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When things do not work out, make lemonade

Sometimes we come across things that just do not work out like we hope or planned. This may be for a variety of reasons. It may be ethical, personal, communication break downs, timing, etc. It can be a variety of reasons why something just does not work. Let me assert that it is not always the designer where the failure begins. I have been doing this long enough to know that sometimes the design client wears just as much of the “blame” cloak as the designer. Often it is just a compatibility issue. I have also been in the business long enough to know that sometimes you just have to admit when it is time to cut your losses and walk away. It is not always easy to admit defeat, but alas we all experience it. The truth be told, we are not always going to be the right designer for every client. Not every project is going to be right for us. We have to be able to recognize this and move on when the time is right – or wrong. It is in doing this that we become better. If we cannot do this, we become stuck in the same old thing. It becomes like a broken record.

It does make me a little upset when I cannot please a client, but today I can assure you that while I am admitting all this, it does not happen often. In fact, it is very rare. That gives me hope that it is just something that sometimes happens and not something that I should give a whole lot of contemplative thought to. I mean, I could let it tear me up inside, but where would it ultimately get me? No where really. I would still be out a client, a project, and a paycheck. I still have to start over.

The best thing to do is just to lift your chin and move on. One foot in front of the other, so to speak. Where there is frustration and irritation now, there will be a job that is right and you cannot do that “right” job if you are stuck with the wrong job that just drags on. So cut your losses and move on. It is okay to fire a client from time to time if you need to. If it is not working out, move on. Make it peaceful and amicable as possible and move on.

Learn from the experience while you are at it. I use each of my projects as a learning and growing period. It might be the same project I have done multiple times, but I ask myself, “how can I improve this time?” Ultimately, what can I do to make it better for this client that I did not do last time. What did I learn the previous time that I can implement this time and how can I improve? It has helped make each project a little more fluid.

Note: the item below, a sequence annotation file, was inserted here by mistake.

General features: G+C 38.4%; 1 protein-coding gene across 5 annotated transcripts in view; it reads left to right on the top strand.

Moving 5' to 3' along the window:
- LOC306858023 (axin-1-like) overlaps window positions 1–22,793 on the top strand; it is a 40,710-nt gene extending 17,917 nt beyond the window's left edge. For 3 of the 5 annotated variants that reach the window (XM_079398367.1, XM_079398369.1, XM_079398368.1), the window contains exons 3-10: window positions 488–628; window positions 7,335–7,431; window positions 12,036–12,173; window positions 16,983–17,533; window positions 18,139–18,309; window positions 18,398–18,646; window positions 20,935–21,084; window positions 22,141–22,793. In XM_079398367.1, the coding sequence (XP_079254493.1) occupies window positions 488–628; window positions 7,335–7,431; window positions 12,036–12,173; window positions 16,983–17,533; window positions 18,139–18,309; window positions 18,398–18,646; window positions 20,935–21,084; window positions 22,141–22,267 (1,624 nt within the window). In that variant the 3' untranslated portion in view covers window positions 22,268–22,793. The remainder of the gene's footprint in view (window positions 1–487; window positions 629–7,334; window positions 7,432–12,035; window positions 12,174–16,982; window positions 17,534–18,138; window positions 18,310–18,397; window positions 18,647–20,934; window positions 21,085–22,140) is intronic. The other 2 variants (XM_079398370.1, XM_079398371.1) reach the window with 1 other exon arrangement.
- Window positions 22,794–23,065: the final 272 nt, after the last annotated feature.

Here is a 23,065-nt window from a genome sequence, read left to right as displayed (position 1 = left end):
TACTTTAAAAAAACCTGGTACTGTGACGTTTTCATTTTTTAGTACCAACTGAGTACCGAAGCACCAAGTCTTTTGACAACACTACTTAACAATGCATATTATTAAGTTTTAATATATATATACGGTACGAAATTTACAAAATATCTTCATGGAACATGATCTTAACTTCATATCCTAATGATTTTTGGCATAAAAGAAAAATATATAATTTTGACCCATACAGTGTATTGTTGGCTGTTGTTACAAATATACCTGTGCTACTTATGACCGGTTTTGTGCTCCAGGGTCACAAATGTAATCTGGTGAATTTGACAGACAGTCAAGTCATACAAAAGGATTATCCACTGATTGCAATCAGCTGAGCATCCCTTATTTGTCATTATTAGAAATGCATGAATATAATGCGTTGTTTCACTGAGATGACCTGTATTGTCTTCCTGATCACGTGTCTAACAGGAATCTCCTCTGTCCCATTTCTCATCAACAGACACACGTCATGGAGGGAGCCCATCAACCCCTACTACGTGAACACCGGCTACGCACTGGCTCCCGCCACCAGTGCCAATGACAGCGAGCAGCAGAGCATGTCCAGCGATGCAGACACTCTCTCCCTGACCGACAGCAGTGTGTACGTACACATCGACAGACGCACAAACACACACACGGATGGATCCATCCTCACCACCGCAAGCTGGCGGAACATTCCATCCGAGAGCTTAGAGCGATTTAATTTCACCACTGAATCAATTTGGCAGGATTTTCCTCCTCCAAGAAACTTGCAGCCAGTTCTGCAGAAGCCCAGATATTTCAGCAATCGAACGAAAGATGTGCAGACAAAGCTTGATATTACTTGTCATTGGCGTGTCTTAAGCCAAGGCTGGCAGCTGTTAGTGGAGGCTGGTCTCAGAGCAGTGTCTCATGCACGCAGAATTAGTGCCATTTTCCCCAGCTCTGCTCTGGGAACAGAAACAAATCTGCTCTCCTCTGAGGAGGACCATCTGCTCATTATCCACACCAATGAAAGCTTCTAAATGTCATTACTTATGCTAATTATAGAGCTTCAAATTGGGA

Sometimes, however, it helps that when you are down to just simply use that frustration to motivate you to do some things that you have not focused on in a long time. That is what I am doing right now. It is amazing how refreshing it has been the past 12 hours. It has been almost invigorating.

A couple of years ago, I sat down and decided that I wanted to design fabric. It was a nice transition from “digital scrapbook kit” designer as I had many high resolution graphics already started that could be modified and transitioned into a larger scale print job – in theory. That was my plan. I sat down and did a little bit of research and decided that it was a bigger job than I had feasible time for at that time, but I did find a fabric printer that would allow you to get started without much commitment. I did not need much experience, financial commitment, etc. I just needed my computer, time, designs, and the funds to proof all the designs before they could be sold. That was the catch as proofing as many fabric designs as my little creative brain could come up with could get expensive very quickly. Thus I put it on hold – temporarily – because I was going to have to come up with some serious pocket change if I was going to get serious about this. Like I said, this was a couple of years ago probably. It has been quite some time. I have received emails from the company every week since then so it has always been in the back of my mind reminding me that it is there.

Then fast forward to my last project. I new that I should not take the project in the back of my mind, but for whatever reason I did. There were a variety of reasons that I did not want to take the job. There were just as many reasons as to why I did take the job. I will even admit to the excitement of the job and the money being two of the biggest reasons. In all honesty, however, the money for the project were not all that great. It was a low bid offer. I wanted the experience. I wanted to be able to say, “I did that.” So I did take it.

Today, I admit that I am walking away. There are a lot of reasons why. None of them are really relevant. I will just say that it did not work out. It is in the best interest of the client to go find someone else that can meet their expectations. I have not been able to do that thus far and we are already 6 weeks past what the expected project deadline was. Frustration is mounting on both our parts. It is not fair to either of us and it is not healthy. So I am cutting my losses this time and walking away.

I do not consider it so much a loss, however, it motivated me. In the process I learned what I could do and just how much fun I could have doing it. Now I just need to come up with the change to proof the results that came out of this, since November 5, 2014.